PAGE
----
Riesling is also responsible for some of Australia’s greatest sticky sweet dessert wines. They’re either made with a touch of that benevolent mould botrytis or harvested when all the berries have dried and shrivelled on the vines in late autumn. In either case, the perfumed rich intensity of these wines, still with their racy acidity, is little short of magnificent.

Sauvignon Blanc (:so-vin-yon-blahn)
Australian Sauvignon Blanc is a variety which is both fast-growing in popularity and increasing plantings.

As elsewhere in the world, it is a variety which shows its best when grown in cooler wine regions.
Australia’s huge diverse landmass provides the perfect growing conditions for this classic variety in several of its regions.

Yarra Valley, Adelaide Hills, Margaret River, Orange in New South Wales and Tasmania, are all regions which produce wonderfully expressive Sauvignon Blanc.

In the coolest regions and vintages, these vines have “grassy”, gooseberry characters, whereas, in slightly warmer vintages the more passionfruit flavour with a zing of acidity, are more typical.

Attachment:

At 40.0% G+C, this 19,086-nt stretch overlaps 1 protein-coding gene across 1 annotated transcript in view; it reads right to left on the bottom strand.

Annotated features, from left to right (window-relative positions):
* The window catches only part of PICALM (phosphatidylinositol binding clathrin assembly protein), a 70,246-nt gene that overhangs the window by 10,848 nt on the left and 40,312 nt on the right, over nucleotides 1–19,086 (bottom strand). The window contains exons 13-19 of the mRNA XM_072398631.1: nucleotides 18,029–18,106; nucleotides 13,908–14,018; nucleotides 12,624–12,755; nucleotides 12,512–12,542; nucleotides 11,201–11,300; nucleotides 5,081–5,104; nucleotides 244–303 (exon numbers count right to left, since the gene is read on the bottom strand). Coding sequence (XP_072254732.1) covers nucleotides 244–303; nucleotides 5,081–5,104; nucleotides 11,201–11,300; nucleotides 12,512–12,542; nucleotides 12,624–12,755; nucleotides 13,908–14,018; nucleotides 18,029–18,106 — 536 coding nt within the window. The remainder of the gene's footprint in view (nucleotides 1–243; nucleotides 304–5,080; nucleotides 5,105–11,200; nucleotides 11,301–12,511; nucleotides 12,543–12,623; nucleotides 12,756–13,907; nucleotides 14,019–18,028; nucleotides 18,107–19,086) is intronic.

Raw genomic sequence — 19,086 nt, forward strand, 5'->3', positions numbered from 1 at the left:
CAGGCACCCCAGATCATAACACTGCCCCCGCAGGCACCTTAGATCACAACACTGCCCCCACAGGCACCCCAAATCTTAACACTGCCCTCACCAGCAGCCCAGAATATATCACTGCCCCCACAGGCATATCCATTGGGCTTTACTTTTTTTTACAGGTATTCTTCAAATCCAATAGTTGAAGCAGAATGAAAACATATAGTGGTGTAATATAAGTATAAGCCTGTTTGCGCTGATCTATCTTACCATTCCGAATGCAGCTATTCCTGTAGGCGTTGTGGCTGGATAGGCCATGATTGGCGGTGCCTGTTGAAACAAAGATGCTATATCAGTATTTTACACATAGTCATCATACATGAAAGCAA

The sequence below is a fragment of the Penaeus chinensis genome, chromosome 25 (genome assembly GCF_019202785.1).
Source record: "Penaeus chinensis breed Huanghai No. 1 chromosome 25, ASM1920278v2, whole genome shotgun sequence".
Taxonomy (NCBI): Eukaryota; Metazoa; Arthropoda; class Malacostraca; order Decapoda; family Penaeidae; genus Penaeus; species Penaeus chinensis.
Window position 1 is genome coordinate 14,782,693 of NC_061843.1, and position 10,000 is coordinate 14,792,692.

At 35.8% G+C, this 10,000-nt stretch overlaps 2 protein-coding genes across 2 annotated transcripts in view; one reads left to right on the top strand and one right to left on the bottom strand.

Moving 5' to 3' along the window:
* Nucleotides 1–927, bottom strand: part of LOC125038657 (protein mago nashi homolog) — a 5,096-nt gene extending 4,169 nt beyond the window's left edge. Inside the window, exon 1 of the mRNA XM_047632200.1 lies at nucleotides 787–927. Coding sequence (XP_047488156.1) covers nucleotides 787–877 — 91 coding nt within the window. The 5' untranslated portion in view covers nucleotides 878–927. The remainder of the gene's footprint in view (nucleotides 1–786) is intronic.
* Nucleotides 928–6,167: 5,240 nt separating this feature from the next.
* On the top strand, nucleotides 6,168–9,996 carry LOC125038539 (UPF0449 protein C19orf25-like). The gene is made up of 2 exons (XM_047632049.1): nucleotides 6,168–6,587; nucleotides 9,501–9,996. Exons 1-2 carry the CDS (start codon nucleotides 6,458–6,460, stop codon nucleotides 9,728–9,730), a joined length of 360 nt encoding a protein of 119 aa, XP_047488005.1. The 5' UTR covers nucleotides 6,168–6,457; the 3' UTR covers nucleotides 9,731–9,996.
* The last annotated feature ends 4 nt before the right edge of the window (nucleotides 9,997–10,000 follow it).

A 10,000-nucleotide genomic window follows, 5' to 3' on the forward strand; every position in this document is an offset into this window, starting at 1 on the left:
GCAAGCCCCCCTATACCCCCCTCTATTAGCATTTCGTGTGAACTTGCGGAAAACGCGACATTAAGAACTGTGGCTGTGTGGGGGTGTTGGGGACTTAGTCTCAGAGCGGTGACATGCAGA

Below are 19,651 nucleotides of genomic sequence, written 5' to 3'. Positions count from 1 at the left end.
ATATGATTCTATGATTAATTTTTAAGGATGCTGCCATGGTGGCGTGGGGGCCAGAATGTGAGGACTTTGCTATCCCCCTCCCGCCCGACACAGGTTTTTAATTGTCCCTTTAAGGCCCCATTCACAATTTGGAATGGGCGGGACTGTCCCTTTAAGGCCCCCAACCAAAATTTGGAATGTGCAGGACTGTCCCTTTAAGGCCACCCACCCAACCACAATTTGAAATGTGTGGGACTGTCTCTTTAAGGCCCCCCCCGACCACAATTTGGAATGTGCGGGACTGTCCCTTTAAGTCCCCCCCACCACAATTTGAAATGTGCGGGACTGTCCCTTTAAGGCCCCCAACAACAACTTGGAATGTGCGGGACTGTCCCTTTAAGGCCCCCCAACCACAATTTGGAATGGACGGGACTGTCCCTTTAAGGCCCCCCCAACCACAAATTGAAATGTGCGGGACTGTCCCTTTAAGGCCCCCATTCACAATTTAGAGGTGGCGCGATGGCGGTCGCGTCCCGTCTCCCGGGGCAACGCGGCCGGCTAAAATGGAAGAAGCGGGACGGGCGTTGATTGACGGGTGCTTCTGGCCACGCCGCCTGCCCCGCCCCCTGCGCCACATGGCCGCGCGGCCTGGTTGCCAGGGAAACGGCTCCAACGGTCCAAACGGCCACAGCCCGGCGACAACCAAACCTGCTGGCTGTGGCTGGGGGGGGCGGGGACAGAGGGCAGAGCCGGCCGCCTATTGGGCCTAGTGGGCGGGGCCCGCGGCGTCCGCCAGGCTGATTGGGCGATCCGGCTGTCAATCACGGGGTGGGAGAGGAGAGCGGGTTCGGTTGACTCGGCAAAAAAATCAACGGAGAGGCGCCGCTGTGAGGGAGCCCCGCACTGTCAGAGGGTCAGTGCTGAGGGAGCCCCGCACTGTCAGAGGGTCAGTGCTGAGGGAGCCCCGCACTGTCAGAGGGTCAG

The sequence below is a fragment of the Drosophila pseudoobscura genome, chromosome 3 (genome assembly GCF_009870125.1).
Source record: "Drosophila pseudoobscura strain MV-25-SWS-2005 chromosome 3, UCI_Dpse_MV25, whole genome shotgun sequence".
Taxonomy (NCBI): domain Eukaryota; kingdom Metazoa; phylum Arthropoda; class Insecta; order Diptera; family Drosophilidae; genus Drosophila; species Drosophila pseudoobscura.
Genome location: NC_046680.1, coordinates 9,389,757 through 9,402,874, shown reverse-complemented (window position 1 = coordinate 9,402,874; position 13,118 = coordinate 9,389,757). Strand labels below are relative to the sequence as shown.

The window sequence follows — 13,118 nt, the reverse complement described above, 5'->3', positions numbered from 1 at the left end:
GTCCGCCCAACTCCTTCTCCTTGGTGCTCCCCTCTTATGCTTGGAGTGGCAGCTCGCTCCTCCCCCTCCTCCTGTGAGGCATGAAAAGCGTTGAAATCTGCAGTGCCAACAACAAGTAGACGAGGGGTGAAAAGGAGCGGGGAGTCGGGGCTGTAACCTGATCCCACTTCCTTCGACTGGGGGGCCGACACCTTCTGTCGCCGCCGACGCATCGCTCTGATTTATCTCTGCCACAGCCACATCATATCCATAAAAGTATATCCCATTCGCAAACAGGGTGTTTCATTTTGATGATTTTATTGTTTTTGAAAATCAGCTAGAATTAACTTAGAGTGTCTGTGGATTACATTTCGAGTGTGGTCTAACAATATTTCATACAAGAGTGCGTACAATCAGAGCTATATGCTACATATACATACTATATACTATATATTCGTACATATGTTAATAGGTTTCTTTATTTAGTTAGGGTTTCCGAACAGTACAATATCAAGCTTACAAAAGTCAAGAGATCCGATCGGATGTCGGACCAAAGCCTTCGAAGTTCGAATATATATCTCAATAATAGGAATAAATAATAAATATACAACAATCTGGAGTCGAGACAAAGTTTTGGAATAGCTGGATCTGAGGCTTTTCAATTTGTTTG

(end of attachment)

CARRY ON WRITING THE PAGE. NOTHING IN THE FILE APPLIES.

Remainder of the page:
In Margaret River, Sauvignon Blanc is often blended with Semillon which creates a perfect partnership and fuller palate style.

Semillon (:semi-yon)
Semillon is one of the very best grapes for demonstrating the different characters emerging from Australia’s varied wine regions.

Start with Semillon from the Barossa Valley to get a glimpse of this grape at its most luscious. Deep yellow in the glass, aromas of peaches and mangoes fill the nose and in the glass the flavours will continue the theme – with added vanilla (Barossa Semillon is often wood-aged like Chardonnay).